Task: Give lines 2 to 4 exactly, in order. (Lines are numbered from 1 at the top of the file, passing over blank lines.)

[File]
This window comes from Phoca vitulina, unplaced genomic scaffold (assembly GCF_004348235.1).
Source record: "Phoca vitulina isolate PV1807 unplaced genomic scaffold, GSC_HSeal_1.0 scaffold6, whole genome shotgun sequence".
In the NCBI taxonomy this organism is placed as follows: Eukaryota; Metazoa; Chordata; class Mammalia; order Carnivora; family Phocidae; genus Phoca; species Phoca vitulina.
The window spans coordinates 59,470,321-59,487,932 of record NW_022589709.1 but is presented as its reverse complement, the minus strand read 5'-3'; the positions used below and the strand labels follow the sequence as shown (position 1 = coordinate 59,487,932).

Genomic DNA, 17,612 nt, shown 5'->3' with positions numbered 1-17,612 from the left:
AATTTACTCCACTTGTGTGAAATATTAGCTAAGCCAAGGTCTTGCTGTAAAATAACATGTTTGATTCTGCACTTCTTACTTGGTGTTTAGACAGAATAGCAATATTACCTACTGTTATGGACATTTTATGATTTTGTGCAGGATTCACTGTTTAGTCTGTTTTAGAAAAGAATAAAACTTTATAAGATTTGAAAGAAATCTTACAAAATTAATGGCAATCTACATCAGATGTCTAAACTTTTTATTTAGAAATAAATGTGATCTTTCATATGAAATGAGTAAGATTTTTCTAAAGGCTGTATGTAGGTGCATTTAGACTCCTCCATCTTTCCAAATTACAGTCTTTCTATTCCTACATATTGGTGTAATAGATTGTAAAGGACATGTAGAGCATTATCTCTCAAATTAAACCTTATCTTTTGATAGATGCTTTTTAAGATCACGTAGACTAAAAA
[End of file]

Source record: "Phoca vitulina isolate PV1807 unplaced genomic scaffold, GSC_HSeal_1.0 scaffold6, whole genome shotgun sequence".
In the NCBI taxonomy this organism is placed as follows: Eukaryota; Metazoa; Chordata; class Mammalia; order Carnivora; family Phocidae; genus Phoca; species Phoca vitulina.
The window spans coordinates 59,470,321-59,487,932 of record NW_022589709.1 but is presented as its reverse complement, the minus strand read 5'-3'; the positions used below and the strand labels follow the sequence as shown (position 1 = coordinate 59,487,932).